Gibbs Entropy and Irreversibility


This contribution is dedicated to dilucidating the role of the Gibbs entropy in the discussion of the emergence of irreversibility in the macroscopic world from the microscopic level. By using an extension of the Onsager theory to the phase space we obtain a generalization of the Liouville equation describing the evolution of the distribution vector in the form of a master equation. This formalism leads in a natural way to the breaking of the BBGKY hierarchy. As a particular case we derive the Boltzmann equation. Typeset using REVTEX 1 PACS numbers: 05.20.-y, 05.20.Dd, 05.70.Ln Introduction.—According to the mechanicistic interpretation of the physical world, the basic laws of nature are deterministic and time reversible. However, at the macroscopic level we observe irreversible processes related to energy degradation, which generate entropy. How do we reconcile the ‘spontaneous production of entropy’ with the time reversibility of the microscopic equations of motion?. At the end of nineteenth century Boltzmann tried to answer this question from a probabilistic point of view. According to him, entropy is a measure of the lack of knowledge of the precise state of matter, and can be defined as a function of the probability of a given state of matter, i.e. it is a function of the microstate. All systems in their irreversible evolution tend to a state of maximum probability or maximum entropy -the state of equilibrium-. In contrast to the Boltzmann entropy, the Gibbs entropy is not a function of the individual microstate but a function of the probability distribution in a statistical ensemble of systems, both coinciding at equilibrium. As a consequence of the incompressible character of the flow of points representing the natural evolution of the statistical ensemble in phase space , the Gibbs entropy is a constant of motion. Thus, it has been argued that the relevant entropy for understanding thermodynamic irreversibility is the Boltzmann entropy and not the Gibbs entropy [1], [2], [3]. But in our opinion, this is not the end of the story. It is our contention here to show that depending on the representation we use to describe the state of the system, the Gibbs entropy is a good definition of the nonequilibrium entropy which increases in the approach to equilibrium and is compatible with the Boltzmann’s account for irreversibility . To accomplish that goal, we will use the methods of mesoscopic nonequilibrium thermodynamics MNET [4], [5] in addition to the generalized Liouville description of dynamical systems in terms of the distribution vector. The paper is organized as follows. In Section II we introduce the representation of the state of the isolated system in terms of the hierarchy of reduced distribution functions. Sec2 tion III, is devoted to developing the thermodynamic analysis, and to deriving the entropy production. Here, we draw kinetic equations as one of the consequences, in particular the Boltzmann equation. In section IV, we stress our main conclusions. Distribution vector dynamics.—Let us think of a dynamical system having N interacting degrees of freedom (q1, ......, q2, p1, ......, pN), where qi and pi are the generalized coordinate and conjugated momentum corresponding to the i-th degree of freedom. Let H( { q , p } ) be the Hamiltonian of the system, given by H = N ∑ j=1 { p2j 2m + φ(qj) }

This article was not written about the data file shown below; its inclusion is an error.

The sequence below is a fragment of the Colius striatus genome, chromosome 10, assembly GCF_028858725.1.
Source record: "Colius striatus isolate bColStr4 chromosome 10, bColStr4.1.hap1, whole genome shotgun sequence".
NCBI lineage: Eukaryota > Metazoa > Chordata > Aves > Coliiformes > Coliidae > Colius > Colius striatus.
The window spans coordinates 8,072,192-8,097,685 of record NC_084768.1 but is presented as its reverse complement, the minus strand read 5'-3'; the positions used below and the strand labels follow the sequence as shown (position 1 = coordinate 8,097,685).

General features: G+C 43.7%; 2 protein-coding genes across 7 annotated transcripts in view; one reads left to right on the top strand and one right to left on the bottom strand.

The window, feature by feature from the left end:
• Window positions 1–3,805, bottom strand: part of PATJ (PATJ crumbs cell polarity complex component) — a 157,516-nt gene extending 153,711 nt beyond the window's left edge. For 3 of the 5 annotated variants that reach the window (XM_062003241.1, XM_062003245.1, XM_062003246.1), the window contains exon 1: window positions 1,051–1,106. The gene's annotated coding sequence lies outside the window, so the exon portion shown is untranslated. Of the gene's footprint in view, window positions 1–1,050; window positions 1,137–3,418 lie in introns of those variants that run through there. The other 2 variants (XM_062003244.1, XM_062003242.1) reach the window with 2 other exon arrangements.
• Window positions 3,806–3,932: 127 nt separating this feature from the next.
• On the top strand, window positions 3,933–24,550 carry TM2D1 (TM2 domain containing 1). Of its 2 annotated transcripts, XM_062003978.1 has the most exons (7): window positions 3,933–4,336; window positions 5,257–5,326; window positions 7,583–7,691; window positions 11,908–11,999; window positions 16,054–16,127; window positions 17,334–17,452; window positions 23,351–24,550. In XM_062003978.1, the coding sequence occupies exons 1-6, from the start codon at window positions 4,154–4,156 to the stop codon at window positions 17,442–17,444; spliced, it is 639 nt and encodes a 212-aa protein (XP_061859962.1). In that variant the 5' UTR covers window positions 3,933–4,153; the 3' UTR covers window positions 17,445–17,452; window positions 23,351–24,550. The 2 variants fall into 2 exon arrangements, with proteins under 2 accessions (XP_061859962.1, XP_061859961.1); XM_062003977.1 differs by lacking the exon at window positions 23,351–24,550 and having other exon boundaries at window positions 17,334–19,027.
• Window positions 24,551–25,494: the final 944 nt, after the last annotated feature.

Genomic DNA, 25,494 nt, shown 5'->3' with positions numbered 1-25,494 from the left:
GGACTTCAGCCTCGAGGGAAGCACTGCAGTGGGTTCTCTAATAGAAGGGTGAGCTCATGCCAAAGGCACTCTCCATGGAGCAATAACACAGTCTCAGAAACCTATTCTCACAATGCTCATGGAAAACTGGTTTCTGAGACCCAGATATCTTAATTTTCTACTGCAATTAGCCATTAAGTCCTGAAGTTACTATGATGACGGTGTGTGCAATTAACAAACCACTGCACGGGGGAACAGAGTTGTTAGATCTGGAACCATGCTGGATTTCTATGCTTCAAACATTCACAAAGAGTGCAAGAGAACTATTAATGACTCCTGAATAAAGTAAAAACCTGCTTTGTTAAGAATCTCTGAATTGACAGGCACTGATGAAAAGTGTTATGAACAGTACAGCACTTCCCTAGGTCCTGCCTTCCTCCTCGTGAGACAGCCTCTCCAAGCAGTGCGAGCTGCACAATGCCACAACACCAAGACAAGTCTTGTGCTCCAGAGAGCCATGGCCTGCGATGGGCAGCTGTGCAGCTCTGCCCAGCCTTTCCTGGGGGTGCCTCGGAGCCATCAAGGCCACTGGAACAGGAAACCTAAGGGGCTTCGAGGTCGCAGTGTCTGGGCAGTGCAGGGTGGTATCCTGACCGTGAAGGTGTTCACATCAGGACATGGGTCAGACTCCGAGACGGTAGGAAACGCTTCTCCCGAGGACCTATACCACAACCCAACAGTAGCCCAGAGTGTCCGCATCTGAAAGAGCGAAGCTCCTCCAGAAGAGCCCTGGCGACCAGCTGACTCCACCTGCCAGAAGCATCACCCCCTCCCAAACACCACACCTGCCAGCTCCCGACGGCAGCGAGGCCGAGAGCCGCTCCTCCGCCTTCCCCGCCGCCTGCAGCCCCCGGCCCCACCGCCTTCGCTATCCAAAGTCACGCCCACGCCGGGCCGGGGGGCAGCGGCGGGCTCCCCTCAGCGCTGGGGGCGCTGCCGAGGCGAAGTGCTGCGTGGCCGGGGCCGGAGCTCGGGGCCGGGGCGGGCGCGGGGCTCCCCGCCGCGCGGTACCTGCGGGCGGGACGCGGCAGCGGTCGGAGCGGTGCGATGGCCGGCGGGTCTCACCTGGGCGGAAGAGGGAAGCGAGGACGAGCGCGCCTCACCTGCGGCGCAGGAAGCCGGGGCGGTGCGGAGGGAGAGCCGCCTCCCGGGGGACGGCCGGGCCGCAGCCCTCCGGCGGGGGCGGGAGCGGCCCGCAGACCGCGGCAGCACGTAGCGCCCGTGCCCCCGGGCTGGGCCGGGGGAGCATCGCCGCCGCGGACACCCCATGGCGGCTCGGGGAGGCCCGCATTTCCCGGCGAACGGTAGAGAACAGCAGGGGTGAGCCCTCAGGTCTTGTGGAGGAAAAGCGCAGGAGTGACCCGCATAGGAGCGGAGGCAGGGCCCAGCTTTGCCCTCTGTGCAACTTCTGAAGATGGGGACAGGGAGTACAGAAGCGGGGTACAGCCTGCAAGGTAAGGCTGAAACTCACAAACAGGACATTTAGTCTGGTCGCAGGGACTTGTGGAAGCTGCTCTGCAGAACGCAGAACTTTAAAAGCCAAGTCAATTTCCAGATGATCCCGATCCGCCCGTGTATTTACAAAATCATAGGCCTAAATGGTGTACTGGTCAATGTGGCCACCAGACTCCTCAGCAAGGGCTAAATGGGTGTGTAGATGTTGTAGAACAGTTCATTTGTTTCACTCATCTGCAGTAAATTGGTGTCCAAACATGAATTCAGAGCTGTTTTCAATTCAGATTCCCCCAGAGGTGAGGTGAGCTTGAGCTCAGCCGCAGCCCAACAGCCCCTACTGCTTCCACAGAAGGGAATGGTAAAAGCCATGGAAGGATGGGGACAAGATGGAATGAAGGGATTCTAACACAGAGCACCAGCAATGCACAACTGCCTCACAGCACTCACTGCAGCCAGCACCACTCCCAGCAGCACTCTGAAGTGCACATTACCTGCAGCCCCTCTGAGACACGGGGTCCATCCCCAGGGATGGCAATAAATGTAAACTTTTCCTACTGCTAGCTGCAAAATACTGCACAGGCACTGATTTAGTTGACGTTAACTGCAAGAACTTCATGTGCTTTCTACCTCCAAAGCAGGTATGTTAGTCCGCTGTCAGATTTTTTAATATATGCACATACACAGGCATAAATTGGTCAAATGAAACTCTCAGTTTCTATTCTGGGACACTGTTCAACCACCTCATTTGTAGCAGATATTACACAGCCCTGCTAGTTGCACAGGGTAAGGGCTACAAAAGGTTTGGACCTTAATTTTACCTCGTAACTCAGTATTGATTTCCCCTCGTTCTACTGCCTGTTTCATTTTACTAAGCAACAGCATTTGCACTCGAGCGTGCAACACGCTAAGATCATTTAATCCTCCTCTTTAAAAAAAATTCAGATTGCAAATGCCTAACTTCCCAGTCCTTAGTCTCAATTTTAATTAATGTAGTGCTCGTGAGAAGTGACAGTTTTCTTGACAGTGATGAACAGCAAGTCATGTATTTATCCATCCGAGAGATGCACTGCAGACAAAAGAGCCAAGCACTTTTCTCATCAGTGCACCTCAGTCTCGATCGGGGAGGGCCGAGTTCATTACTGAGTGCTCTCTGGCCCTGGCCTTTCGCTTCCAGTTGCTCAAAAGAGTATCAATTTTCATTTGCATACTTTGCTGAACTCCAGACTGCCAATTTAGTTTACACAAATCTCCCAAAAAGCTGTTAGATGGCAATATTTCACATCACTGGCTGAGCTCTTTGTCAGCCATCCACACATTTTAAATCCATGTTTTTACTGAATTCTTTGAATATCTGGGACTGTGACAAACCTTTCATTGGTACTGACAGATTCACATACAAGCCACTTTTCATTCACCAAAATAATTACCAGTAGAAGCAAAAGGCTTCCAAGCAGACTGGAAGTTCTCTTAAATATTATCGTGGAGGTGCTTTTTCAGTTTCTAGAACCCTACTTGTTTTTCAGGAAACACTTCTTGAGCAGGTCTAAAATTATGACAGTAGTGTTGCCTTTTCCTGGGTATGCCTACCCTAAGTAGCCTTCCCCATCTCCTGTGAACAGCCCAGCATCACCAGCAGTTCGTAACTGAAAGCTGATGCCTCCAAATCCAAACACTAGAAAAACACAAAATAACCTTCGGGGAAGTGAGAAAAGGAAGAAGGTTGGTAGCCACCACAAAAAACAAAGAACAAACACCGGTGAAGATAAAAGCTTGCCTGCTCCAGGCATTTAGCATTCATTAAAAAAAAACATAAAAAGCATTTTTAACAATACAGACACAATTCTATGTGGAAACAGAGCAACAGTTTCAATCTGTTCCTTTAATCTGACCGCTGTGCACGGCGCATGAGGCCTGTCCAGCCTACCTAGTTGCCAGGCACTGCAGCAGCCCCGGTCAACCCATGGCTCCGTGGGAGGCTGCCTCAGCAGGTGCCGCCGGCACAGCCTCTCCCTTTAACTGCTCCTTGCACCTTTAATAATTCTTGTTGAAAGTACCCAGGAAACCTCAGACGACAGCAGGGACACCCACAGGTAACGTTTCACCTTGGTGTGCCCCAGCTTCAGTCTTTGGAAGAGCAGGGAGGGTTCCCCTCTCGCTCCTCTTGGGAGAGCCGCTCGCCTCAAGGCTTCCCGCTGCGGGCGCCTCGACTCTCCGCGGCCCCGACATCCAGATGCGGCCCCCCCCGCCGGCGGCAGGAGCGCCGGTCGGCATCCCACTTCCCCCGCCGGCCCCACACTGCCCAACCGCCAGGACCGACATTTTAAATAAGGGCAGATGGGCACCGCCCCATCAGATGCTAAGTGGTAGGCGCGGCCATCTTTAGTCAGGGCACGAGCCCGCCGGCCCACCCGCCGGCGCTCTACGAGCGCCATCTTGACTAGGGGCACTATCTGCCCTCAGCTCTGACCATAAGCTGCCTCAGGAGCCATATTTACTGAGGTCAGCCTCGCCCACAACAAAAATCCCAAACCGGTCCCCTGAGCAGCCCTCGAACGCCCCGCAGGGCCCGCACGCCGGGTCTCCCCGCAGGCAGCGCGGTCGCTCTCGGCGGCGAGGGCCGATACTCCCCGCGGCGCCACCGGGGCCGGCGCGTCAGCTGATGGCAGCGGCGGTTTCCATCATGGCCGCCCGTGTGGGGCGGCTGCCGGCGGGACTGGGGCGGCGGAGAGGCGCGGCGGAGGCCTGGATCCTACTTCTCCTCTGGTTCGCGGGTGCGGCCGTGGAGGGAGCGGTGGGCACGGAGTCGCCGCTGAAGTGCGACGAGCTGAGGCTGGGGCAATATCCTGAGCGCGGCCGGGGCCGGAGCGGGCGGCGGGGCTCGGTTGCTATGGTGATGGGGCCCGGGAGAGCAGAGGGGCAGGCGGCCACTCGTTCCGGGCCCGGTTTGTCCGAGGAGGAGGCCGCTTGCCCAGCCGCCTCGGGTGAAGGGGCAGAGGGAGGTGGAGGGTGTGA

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@inproceedings{PrezMadrid2004GibbsEA, title={Gibbs Entropy and Irreversibility}, author={Agust{\'i}n P{\'e}rez-Madrid}, year={2004} }